660. Are there any saints in Sikhism ?
The Sikhs recognise saints as the preachers of the same philosophy as preached by the Gurus. Kabir, Ravidas, Dhanna, Sadhna, Pipa and Nam Dev were some of the saints for whom the Sikhs have a great regard. Some imposters are nowadays raising their heads and proclaiming themselves saints. Like counter-feit coins they have got some currency among the less informed gullible Sikhs. Unlike the above saints none of these has ever written any hymns. They only interpret the Holy word.
661. What is the attitude of Sikhism towards other religions ?
Sikhism discredits no religion. According to Sikhism all religions orginated with good intentions and are like different roads leading to the same destination. The Gurus clearly stated the futility of entering into argument regarding the veracity and practicability of the ideas expressed by other religious leaders. They encouraged their followers instead to cultivate a rational attitude and find out for themselves what is right and what is wrong. Guru Granth Sahib is full of such instruction as : "Call not the Vedas and the Semitic books false. Rather he is false who lacks the ability to rationalise." However the Gurus have very clearly stated their own point of view on matters where they differed and disagreed with other religions. As a testimony to their all-embracing, egalitarian approach to religion. Guru Nanak kept a Muslim with him all his life and visited the holy places of other religions. Guru Arjan had great affection for a Muslim saint, Mian Mir, who laid the foundation stone of the holiest temple of the Sikhs at Amritsar. To crown it all, Guru Arjan included the Hymns of many Hindu and Muslim saints in the Holy Granth, caring little for their caste, social standing and religion. Saint Budhu Shah was a staunch Muslim Faqir and yet he was an intimate friend of Guru Gobind Singh. He had his sons and other relatives butchered in trying to help the Guru in the teeth of Muslim tyranny and bigotry. Nabi Khan and Ghani Khan risked their lives and carried the Guru in a palanquin from one place to another at a time when the penalty of expressing the faith in the Guru was death for all the family and relatives. The Gurus laid stress on the purity of thought word and deed and rejected ritualism and unrealistic blind faith.
662. How does Sikhism differ from other religions ?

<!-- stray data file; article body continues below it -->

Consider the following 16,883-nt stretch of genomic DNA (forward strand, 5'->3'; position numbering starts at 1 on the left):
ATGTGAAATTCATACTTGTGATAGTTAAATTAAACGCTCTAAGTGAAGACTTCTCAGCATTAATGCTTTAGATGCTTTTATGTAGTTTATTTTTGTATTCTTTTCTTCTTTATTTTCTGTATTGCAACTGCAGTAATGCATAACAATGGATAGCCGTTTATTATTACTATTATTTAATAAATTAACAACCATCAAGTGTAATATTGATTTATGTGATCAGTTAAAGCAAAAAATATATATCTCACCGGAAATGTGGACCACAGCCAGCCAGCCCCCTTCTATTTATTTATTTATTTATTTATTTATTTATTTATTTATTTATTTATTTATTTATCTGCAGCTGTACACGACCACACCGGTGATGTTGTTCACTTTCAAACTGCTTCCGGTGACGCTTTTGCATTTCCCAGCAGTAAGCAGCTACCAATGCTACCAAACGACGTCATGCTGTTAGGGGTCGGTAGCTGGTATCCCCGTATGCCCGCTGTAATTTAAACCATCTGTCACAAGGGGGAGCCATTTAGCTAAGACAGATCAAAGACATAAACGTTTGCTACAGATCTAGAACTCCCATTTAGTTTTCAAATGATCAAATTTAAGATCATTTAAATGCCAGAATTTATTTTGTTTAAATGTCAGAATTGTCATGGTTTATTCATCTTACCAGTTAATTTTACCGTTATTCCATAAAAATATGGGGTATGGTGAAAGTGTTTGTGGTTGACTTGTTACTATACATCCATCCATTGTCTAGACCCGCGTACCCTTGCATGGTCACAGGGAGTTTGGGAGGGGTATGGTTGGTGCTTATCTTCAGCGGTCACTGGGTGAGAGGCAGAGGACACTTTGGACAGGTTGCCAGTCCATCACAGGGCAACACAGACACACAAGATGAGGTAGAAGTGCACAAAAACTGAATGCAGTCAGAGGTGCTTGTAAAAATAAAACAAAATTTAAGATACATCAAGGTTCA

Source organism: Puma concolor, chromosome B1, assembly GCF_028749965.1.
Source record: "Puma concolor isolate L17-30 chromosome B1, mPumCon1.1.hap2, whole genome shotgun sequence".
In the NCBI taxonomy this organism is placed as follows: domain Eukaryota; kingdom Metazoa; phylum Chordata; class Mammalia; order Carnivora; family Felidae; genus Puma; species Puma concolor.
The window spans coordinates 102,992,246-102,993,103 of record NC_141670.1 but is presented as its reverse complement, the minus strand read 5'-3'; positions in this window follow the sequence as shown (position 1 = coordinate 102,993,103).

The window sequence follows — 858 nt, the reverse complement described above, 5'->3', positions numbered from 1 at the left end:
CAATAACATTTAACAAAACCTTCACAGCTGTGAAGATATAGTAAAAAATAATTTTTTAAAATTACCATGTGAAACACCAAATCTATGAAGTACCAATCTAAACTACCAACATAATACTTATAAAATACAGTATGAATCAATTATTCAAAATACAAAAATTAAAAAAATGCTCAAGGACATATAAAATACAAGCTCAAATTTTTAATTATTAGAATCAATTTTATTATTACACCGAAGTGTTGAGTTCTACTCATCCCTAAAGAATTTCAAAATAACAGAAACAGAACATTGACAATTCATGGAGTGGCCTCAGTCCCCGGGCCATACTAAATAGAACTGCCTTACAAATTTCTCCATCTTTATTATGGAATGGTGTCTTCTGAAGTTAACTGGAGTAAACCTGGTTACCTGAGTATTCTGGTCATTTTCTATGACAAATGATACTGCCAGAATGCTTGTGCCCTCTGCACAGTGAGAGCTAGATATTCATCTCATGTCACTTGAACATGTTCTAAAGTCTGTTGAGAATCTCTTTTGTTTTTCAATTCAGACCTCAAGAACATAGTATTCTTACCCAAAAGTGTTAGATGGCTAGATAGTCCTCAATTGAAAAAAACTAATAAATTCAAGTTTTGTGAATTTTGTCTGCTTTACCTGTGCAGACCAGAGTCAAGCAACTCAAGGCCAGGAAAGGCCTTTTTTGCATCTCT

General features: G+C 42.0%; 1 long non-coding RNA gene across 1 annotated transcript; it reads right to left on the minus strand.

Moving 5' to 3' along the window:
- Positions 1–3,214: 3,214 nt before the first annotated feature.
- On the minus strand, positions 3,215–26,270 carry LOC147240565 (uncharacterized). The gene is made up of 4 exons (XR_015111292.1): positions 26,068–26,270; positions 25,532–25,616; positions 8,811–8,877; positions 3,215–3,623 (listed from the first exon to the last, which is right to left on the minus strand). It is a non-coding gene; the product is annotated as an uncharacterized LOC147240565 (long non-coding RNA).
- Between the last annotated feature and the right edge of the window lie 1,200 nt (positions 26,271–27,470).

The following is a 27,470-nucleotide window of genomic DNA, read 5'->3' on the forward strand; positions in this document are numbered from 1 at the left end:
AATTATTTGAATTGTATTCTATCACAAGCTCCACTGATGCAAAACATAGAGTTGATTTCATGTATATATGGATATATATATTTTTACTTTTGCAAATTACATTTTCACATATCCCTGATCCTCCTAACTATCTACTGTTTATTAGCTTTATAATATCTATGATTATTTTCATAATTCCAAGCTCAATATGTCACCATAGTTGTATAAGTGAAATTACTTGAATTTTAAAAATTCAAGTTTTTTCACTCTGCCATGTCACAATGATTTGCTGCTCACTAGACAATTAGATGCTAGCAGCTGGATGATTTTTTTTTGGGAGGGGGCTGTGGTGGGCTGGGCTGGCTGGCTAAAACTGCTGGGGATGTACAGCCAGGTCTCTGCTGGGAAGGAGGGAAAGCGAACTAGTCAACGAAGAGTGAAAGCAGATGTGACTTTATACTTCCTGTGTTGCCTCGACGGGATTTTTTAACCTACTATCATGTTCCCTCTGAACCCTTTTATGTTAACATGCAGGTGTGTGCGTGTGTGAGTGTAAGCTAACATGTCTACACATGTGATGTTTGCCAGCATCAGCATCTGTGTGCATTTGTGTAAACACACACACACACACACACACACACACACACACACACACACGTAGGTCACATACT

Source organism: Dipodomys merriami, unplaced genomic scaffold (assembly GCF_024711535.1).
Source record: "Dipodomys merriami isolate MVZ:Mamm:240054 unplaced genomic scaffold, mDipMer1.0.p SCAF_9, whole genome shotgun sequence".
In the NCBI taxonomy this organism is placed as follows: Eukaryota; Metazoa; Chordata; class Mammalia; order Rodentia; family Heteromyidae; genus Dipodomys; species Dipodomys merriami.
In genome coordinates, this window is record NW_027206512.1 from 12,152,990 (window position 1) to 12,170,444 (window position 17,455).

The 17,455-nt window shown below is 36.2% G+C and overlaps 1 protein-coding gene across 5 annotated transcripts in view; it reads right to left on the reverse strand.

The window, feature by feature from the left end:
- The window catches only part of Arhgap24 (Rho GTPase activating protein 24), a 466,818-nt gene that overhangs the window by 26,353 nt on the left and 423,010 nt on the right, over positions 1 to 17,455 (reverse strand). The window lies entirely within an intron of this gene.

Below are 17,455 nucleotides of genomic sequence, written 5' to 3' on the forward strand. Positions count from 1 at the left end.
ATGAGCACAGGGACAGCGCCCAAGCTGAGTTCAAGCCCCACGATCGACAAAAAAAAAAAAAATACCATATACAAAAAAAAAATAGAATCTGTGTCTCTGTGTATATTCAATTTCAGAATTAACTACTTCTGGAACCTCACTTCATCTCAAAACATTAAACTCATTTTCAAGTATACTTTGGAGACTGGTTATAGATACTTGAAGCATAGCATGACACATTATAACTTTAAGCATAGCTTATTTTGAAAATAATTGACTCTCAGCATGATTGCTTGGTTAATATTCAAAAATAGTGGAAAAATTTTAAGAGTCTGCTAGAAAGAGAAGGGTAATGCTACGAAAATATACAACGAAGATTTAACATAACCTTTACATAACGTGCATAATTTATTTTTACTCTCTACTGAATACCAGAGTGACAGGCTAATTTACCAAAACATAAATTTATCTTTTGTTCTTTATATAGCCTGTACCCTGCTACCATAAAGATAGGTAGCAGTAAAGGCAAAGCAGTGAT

Basically all religions are means for the spiritual betterment of human beings and hence are good in their own way. Sikhism as a religion differs from almost all the other world religions in one way or the other. It differs from Hinduism in the way that it rejects the authority of the Vedes and that of the priestly class. It is opposed to the caste system which has been (and still is) the pivot of Hinduism. The Sikhs bow only before the Holy Granth because it embodies the philosophy of their Gurus and are against idol-worship. In Sikhism very little importance is attached to pilgrimages and austerities. God, according to Sikhism, can be realised easily while leading a family life and there is absolutely no need to go to the jungle, resort to asceticism and penances. Animal sacrifice is discredited as useless and unnecessary. Widow re-marriage is encouraged and is common. Sikhism has much in common with Islam but it rejects the theory of the finality of Mohammad as a prophet and that of the Quran as a revelation. Fasting, according to Sikhism, brings no merit to the human soul. Although for personal physical benefit its efficacy is completely ruled out. Women in Sikhism are allowed full freedom in religious worship, social functions and political programmes, and are considered as "Conscience of men." The Sikhs do not remove any hair from their bodies and special shaving (as Bhaddan) of the Hindus and circumcision (of Muslims) are the things quite alien to the Sikhs. The Sikhs attach no importance to the worship of relics or graves and the only worship they have is the singing of the Guru's hymns in praise of the Lord. Although the Sikhs have their morning and evening prayers yet they are enjoined to remember God throughout the day whenever they have the time to do so. This is not an impossibility for the Sikhs because they need not adhere to any time schedule, make any postures, have any materials for worship or face in a particular direction. The hymns of the Gurus can be repeated aloud or in the mind, at work, on the road, in the bus or anywhere wherever the Sikh happens to be. Unlike many other religions the Sikhs believe in ten spiritual masters called Gurus. A Guru literally means "one who dispels darkness and floods the soul with light." No Guru ever called himself "God" and as such though the Sikhs hold their Gurus in high esteem, they do not call them God or "the only sons of God." Baptism in Sikhism is not ceremonious and hence no infants are baptised. Unlike many other faiths it is the initiate who has to beg for baptism with folded hands and the five Piaras conducting the baptism have the authority to refuse if the initiate has not progressed up to a certain standard. For Baptism no age and no auspicious day is fixed. One may bet baptised at any time and any age. The baptised Sikhs are unique in having five physical symbols, i.e., Kesh, Kara, Kirpan, Kangha, and Kachha. Except for the birth days and the martyrdom days of their Gurus the Sikhs do not have any special days of worship. One other special day is Baisakhi, the day when Khalsa was created. One can go to the Sikh Temple (Gurdawara) on any day and at any time. No special day (like Sunday in the West) is fixed. Although usually the first day of every Indian month is observed in many Sikh Temples. Although special trained Granthis (readers) are nowadays employed in the Sikh Temples, there is no priestly class and anybody having a reasonable proficiency in reading Punjabi can conduct service. Sikhism does not believe in resurrection but in evolution of the soul. The Sikhs believe that transmigration can be halted by acting upon the advice of the Guru, repeating the true name, and doing good deeds. Thus the Sikh belief is not fatalistic predestination but admits a free will and the grace of God. Community kitchen (Langar) is another speciality of Sikhism. Where there is a Sikh Temple, there is a refectory where all can go irrespective of caste, creed or colour and eat whatever is available at that particular time. The Langar is run on public donations from the devoted Sikhs in cash and kind and is a practical example of service, equality and fellowship. Although aspiring for peace, the Sikhs are prepared to go to war if this becomes inevitable. Their solution is "Waheguru ji ka Khalsa, Waheguru ji ki Fateh" (The Khalsa belongs to the Lord. Victory be to Him.) Believing in reform, progress, improvement and the betterment of Society, a Sikh works hard and attributes his successes to God, thus annihilating his ego. Optimism is the keynote of a Sikh and he asks for Charhdi Kala (Optimism) everyday in his prayers. But doing all he can do for the Society, he is to remain humble and also ask for the gift of "a humble mind." Guru Gobind Singh is the ideal example for a Sikh to follow. He sacrificed his sons, his father, his mother and his all, even himself for the people and yet was so humble as to kneel before his Khalsa and ask for a sip of the baptismal water which he himself had prepared.